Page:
Yet a big benefit of machine learning is that data needn’t be as clean as with other types of analytics. Another plus: Machine learning can increase the volume and variety of big data, unearthing new sources that are larger and cheaper than the initial structured set.
As a company moves ahead with machine learning, carefully analyze how much data is necessary, and how to adapt and use current data sets to maximize its value. Search for new sources of data, which often come from outside the company, such as precise information about weather and the location and movement of people and products.
For example, if an advertiser can determine that customers are moving through a location with poor phone reception and overcast weather, they might not be receptive to a targeted ad. By combining all this information on the fly, marketing campaigns can be significantly improved.
A forward-looking approach to data sources lets data scientists deliver high results with careful problem formulation, exploratory data analysis, and data modeling – even if the data quality is not as high as you would like.
The takeaway is that machine learning requires expansive thinking about data sources and ways to use them.
4. Create an End-to-End Solution
To successfully implement machine learning, companies need a highly flexible, scalable infrastructure – including compute, storage, memory, and network – to develop, train and deploy machine learning and other advanced analytics.
As with any analytics project, machine learning starts with modernization, including understanding how legacy needs can be supported without interruption as new uses are incorporated or built.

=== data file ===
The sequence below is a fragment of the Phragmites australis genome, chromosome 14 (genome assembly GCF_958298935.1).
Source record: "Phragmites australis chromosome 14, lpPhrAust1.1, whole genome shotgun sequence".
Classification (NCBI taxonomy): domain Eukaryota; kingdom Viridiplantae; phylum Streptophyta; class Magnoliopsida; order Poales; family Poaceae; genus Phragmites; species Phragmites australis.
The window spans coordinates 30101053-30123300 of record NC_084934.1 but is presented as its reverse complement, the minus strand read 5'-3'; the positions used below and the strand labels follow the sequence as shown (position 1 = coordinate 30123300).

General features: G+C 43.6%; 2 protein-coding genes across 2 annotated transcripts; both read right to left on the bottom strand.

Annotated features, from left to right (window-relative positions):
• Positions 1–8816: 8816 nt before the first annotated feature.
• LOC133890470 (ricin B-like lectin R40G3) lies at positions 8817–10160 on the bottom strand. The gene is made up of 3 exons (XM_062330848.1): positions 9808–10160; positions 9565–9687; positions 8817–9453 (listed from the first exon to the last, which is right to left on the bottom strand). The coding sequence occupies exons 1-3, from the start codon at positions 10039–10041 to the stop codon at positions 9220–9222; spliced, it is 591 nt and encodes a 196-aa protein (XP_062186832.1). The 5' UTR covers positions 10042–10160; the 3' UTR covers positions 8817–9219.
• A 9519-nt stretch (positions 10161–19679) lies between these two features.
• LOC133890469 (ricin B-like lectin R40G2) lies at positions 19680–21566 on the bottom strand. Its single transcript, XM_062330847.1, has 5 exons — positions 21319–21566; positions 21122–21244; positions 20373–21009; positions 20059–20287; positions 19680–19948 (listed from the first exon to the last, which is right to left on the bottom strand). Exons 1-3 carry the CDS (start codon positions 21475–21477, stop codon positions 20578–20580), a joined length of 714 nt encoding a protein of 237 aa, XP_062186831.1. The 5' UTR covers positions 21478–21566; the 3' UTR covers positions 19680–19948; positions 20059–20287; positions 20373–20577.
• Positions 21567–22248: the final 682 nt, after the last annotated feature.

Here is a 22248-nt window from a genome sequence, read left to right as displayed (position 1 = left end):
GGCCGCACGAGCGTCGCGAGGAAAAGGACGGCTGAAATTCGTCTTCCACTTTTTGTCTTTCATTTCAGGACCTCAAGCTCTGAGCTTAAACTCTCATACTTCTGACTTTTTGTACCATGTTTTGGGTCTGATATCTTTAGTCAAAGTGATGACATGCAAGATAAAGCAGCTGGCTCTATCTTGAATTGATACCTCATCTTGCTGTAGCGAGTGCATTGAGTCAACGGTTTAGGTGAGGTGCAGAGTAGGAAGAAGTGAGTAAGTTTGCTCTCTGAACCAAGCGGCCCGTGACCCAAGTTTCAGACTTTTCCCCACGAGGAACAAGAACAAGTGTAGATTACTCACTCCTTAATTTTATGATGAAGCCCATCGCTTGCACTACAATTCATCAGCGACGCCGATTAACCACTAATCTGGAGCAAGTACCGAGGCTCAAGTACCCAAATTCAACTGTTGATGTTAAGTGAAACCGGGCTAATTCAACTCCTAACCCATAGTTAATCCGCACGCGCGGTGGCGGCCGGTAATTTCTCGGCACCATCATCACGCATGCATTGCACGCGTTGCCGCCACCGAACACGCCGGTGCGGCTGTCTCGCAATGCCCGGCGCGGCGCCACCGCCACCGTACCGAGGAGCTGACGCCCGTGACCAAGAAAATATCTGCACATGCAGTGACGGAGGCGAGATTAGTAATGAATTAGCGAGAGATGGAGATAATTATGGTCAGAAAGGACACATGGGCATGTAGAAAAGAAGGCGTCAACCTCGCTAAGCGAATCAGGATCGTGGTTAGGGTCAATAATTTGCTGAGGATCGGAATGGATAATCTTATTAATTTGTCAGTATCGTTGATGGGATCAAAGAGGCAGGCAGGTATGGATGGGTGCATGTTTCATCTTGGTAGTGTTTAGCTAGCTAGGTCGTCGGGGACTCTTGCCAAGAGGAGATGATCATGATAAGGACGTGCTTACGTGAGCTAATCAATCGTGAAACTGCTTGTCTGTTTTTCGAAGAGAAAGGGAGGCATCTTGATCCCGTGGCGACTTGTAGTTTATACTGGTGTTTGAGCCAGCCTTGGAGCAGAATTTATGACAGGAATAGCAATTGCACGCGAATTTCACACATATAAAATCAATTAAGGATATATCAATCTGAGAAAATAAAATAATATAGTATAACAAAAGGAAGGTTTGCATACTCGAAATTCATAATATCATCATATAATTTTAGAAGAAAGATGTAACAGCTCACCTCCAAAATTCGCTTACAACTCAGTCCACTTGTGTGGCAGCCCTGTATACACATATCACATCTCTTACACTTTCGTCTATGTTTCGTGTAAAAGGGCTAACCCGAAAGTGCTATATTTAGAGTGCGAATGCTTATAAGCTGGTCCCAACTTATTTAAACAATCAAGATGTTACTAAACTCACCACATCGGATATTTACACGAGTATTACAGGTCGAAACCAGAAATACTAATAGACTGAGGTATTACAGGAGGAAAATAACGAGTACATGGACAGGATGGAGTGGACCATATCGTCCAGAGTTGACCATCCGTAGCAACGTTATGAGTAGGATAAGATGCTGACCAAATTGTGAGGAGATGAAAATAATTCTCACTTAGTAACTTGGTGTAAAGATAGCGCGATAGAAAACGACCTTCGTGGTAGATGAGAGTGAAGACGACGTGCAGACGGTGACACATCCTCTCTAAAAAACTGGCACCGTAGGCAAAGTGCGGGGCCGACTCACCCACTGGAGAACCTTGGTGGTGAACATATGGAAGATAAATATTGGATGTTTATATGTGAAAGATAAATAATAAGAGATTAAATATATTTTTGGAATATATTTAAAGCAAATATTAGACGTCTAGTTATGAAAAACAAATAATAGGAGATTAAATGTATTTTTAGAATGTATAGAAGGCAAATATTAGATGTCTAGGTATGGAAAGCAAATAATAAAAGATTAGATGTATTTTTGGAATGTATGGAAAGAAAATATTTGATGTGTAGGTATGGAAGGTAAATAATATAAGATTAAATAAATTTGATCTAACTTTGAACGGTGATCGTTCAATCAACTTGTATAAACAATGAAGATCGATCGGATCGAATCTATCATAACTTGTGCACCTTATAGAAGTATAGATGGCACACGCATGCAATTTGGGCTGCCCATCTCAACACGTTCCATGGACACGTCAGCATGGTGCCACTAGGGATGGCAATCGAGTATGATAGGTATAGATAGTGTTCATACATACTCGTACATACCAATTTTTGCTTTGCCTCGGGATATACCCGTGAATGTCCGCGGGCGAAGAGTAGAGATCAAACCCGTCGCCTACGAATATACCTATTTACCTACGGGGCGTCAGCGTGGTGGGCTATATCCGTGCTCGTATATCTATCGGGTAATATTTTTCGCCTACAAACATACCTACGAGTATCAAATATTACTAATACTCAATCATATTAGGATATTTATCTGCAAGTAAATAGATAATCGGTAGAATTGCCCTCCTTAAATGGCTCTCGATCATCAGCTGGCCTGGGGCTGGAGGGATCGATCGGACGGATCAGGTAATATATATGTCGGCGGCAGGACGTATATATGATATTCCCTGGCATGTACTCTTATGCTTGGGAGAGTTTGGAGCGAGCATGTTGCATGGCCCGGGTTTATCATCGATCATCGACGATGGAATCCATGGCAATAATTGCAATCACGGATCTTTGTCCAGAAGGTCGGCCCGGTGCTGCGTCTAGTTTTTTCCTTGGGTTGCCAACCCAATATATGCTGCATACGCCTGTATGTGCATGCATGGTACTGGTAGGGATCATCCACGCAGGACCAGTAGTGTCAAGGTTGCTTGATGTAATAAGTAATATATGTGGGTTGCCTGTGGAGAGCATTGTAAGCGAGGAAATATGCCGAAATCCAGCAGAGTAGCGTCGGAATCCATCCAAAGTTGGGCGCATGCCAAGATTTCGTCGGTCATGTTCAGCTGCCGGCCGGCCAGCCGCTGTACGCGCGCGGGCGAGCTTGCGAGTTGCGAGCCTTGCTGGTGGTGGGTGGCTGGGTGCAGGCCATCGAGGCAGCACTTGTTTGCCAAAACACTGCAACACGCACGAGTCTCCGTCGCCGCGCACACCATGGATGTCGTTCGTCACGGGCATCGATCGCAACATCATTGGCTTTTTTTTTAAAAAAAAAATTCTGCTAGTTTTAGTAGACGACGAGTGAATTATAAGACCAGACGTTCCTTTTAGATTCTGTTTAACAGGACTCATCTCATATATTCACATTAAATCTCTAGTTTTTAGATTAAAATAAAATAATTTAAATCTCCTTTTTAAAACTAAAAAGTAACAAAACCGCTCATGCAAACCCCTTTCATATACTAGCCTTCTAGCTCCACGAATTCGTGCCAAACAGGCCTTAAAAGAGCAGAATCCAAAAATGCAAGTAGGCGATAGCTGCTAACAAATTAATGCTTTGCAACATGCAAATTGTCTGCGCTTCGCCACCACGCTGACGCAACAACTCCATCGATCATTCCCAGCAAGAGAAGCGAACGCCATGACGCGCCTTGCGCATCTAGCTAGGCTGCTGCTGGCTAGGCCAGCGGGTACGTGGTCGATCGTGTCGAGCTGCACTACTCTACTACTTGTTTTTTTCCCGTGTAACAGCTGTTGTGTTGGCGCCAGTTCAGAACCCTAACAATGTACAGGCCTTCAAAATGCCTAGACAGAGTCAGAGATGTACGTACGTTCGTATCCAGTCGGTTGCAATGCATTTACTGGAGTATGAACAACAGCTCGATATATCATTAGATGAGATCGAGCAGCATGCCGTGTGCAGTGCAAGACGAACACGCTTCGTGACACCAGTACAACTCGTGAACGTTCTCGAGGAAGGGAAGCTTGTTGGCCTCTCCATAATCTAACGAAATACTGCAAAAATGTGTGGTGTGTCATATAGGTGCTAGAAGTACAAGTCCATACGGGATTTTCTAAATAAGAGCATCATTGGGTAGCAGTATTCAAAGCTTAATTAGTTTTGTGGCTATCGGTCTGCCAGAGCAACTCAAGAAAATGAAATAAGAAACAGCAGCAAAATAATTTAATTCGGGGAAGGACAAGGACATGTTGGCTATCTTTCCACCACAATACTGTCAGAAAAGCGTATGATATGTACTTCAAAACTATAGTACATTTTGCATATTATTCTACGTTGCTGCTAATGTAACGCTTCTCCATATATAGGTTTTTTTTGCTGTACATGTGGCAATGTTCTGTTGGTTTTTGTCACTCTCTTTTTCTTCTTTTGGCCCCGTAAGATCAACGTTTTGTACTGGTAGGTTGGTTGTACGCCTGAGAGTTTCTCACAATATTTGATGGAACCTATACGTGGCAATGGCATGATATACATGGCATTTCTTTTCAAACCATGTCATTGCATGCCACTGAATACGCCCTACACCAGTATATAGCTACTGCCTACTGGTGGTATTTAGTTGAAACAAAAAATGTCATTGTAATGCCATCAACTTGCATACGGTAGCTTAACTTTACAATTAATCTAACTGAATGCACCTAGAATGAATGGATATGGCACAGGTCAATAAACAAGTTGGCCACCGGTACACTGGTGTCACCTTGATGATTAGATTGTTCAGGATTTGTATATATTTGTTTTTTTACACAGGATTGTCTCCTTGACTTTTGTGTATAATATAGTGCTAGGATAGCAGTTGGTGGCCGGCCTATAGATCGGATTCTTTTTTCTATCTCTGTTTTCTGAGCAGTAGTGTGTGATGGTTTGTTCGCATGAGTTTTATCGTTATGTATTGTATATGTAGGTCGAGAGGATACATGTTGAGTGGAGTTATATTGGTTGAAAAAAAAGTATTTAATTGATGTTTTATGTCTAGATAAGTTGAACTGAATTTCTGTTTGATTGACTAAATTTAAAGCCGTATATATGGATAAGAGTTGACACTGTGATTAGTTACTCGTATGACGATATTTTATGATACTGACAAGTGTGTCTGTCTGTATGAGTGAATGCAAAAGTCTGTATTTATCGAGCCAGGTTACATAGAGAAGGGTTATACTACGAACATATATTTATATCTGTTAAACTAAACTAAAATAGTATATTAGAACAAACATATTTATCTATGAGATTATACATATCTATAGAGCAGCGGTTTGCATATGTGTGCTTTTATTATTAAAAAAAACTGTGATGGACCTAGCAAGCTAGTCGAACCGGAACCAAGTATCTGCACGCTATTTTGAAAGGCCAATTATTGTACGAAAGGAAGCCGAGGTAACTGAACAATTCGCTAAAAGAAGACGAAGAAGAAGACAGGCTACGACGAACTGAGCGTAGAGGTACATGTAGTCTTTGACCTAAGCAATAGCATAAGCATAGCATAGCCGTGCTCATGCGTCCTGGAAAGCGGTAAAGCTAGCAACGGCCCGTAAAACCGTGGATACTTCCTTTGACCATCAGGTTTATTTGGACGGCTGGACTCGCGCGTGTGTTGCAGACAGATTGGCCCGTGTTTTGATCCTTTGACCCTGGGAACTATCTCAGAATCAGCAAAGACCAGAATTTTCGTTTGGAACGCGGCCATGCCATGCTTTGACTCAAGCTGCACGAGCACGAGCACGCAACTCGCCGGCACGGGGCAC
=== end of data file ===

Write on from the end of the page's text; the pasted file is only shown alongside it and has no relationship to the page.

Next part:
Machine learning algorithms implemented for speed at scale must be supported by systems with multiple integrated cores, faster memory subsystems, and architectures that can parallelize processing of huge amounts of data such as sensor feeds in real time. Architectures like Apache Hadoop let companies store data at massive scale in full atomic format, providing data points for initial machine learning and training.
For each project, carefully consider where the information needs to be trained and processed. This will guide decisions on how best to leverage existing infrastructure, and whether to include cloud-based platforms or storage.
Approaching machine learning from an end-to-end architecture perspective increases the chances of success today, while simultaneously preparing the company for future uses of advanced analytics.
5. Build Machine Learning into Future Analytics Plans
Machine learning can seem intimidating at first. However, the most successful implementers view the technology as a pathway to advanced analytics.
Commonly, machine learning will begin focused on operational improvements. Even as a company makes headway in that area, it should be looking toward the future, developing relevant skills in tandem with envisioning how machine learning can drive new revenues or business models. Think about the future benefits of machine learning even during first forays into the technology.
This may involve gaining greater experience with machine learning techniques like “deep learning,” which mimic how the human brain operates. Today deep neural networks – a leading-edge form of machine learning – have been used for image recognition, video and natural language processing, and for understanding all the complex visual cues necessarily for autonomous driving.
This use of data is a key part of a company’s analytics maturity. Data value can only be maximized when a company moves beyond traditional Business Intelligence systems, with limited insights into the past. , and embrace more advanced analytics, which make predictions about the future and act on those predictions.
Increasingly, machine learning will play a key role in making that happen. Make sure that machine learning is intertwined with a company’s analytics and big data strategies.
Read full article on Intel’s website.